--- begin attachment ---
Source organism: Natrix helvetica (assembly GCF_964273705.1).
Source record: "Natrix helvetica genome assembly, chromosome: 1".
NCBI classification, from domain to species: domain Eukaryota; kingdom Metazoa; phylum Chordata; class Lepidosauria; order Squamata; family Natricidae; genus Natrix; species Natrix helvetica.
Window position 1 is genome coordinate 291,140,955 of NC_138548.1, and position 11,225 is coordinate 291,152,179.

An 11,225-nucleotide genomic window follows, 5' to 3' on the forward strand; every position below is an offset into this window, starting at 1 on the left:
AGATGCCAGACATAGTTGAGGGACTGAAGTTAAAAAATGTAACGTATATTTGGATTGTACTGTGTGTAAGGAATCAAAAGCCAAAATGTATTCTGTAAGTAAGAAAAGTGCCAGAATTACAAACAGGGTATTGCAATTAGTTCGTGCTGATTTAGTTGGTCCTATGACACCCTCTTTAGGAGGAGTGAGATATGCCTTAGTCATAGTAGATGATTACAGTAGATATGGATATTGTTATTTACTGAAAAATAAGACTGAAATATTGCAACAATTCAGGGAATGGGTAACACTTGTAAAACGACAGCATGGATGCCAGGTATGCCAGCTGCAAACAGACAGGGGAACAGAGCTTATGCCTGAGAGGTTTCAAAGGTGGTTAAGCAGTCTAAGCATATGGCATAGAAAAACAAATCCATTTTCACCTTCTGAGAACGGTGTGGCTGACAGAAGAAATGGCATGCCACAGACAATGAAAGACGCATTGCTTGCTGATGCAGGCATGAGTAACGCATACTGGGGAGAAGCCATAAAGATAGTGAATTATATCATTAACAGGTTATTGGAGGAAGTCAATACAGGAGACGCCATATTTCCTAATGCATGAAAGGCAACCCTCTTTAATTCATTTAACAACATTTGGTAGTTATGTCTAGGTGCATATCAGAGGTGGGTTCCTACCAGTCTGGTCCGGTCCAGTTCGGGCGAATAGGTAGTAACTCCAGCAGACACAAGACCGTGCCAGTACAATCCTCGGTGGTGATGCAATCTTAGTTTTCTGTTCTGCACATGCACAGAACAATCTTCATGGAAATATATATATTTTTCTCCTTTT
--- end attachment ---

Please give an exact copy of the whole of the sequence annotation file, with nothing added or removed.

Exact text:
Source organism: Natrix helvetica (assembly GCF_964273705.1).
Source record: "Natrix helvetica genome assembly, chromosome: 1".
NCBI classification, from domain to species: domain Eukaryota; kingdom Metazoa; phylum Chordata; class Lepidosauria; order Squamata; family Natricidae; genus Natrix; species Natrix helvetica.
Window position 1 is genome coordinate 291,140,955 of NC_138548.1, and position 11,225 is coordinate 291,152,179.

An 11,225-nucleotide genomic window follows, 5' to 3' on the forward strand; every position below is an offset into this window, starting at 1 on the left:
AGATGCCAGACATAGTTGAGGGACTGAAGTTAAAAAATGTAACGTATATTTGGATTGTACTGTGTGTAAGGAATCAAAAGCCAAAATGTATTCTGTAAGTAAGAAAAGTGCCAGAATTACAAACAGGGTATTGCAATTAGTTCGTGCTGATTTAGTTGGTCCTATGACACCCTCTTTAGGAGGAGTGAGATATGCCTTAGTCATAGTAGATGATTACAGTAGATATGGATATTGTTATTTACTGAAAAATAAGACTGAAATATTGCAACAATTCAGGGAATGGGTAACACTTGTAAAACGACAGCATGGATGCCAGGTATGCCAGCTGCAAACAGACAGGGGAACAGAGCTTATGCCTGAGAGGTTTCAAAGGTGGTTAAGCAGTCTAAGCATATGGCATAGAAAAACAAATCCATTTTCACCTTCTGAGAACGGTGTGGCTGACAGAAGAAATGGCATGCCACAGACAATGAAAGACGCATTGCTTGCTGATGCAGGCATGAGTAACGCATACTGGGGAGAAGCCATAAAGATAGTGAATTATATCATTAACAGGTTATTGGAGGAAGTCAATACAGGAGACGCCATATTTCCTAATGCATGAAAGGCAACCCTCTTTAATTCATTTAACAACATTTGGTAGTTATGTCTAGGTGCATATCAGAGGTGGGTTCCTACCAGTCTGGTCCGGTCCAGTTCGGGCGAATAGGTAGTAACTCCAGCAGACACAAGACCGTGCCAGTACAATCCTCGGTGGTGATGCAATCTTAGTTTTCTGTTCTGCACATGCACAGAACAATCTTCATGGAAATATATATATTTTTCTCCTTTT